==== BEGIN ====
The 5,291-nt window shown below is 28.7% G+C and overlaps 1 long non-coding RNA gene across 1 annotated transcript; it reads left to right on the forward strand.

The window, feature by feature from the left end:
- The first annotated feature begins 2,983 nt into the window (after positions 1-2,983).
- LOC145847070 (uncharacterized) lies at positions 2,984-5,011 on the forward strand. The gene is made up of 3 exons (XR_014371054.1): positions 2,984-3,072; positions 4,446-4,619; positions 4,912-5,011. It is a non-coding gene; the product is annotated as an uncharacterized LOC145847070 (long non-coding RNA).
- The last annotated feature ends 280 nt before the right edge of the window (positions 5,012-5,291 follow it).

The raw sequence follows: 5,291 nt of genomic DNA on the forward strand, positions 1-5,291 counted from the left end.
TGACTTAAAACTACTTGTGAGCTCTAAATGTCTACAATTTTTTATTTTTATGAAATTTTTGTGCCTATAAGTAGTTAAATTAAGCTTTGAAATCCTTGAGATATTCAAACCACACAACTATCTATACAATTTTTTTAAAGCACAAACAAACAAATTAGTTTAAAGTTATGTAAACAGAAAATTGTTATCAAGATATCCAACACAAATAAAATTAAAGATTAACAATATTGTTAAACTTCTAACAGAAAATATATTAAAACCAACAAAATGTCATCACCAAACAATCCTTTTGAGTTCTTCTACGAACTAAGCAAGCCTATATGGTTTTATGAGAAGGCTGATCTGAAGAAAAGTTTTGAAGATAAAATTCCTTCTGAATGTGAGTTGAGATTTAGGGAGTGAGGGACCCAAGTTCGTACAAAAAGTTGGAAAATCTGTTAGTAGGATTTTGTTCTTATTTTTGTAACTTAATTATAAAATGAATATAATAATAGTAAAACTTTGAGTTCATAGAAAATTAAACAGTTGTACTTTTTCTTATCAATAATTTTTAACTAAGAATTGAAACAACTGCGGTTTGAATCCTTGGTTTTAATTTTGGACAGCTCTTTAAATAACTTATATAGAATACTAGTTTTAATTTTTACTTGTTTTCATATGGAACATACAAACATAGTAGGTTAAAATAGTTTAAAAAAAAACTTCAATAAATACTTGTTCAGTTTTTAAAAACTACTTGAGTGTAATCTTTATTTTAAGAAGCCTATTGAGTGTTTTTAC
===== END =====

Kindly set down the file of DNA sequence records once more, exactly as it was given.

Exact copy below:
The 5,291-nt window shown below is 28.7% G+C and overlaps 1 long non-coding RNA gene across 1 annotated transcript; it reads left to right on the forward strand.

The window, feature by feature from the left end:
- The first annotated feature begins 2,983 nt into the window (after positions 1-2,983).
- LOC145847070 (uncharacterized) lies at positions 2,984-5,011 on the forward strand. The gene is made up of 3 exons (XR_014371054.1): positions 2,984-3,072; positions 4,446-4,619; positions 4,912-5,011. It is a non-coding gene; the product is annotated as an uncharacterized LOC145847070 (long non-coding RNA).
- The last annotated feature ends 280 nt before the right edge of the window (positions 5,012-5,291 follow it).

The raw sequence follows: 5,291 nt of genomic DNA on the forward strand, positions 1-5,291 counted from the left end.
TGACTTAAAACTACTTGTGAGCTCTAAATGTCTACAATTTTTTATTTTTATGAAATTTTTGTGCCTATAAGTAGTTAAATTAAGCTTTGAAATCCTTGAGATATTCAAACCACACAACTATCTATACAATTTTTTTAAAGCACAAACAAACAAATTAGTTTAAAGTTATGTAAACAGAAAATTGTTATCAAGATATCCAACACAAATAAAATTAAAGATTAACAATATTGTTAAACTTCTAACAGAAAATATATTAAAACCAACAAAATGTCATCACCAAACAATCCTTTTGAGTTCTTCTACGAACTAAGCAAGCCTATATGGTTTTATGAGAAGGCTGATCTGAAGAAAAGTTTTGAAGATAAAATTCCTTCTGAATGTGAGTTGAGATTTAGGGAGTGAGGGACCCAAGTTCGTACAAAAAGTTGGAAAATCTGTTAGTAGGATTTTGTTCTTATTTTTGTAACTTAATTATAAAATGAATATAATAATAGTAAAACTTTGAGTTCATAGAAAATTAAACAGTTGTACTTTTTCTTATCAATAATTTTTAACTAAGAATTGAAACAACTGCGGTTTGAATCCTTGGTTTTAATTTTGGACAGCTCTTTAAATAACTTATATAGAATACTAGTTTTAATTTTTACTTGTTTTCATATGGAACATACAAACATAGTAGGTTAAAATAGTTTAAAAAAAAACTTCAATAAATACTTGTTCAGTTTTTAAAAACTACTTGAGTGTAATCTTTATTTTAAGAAGCCTATTGAGTGTTTTTAC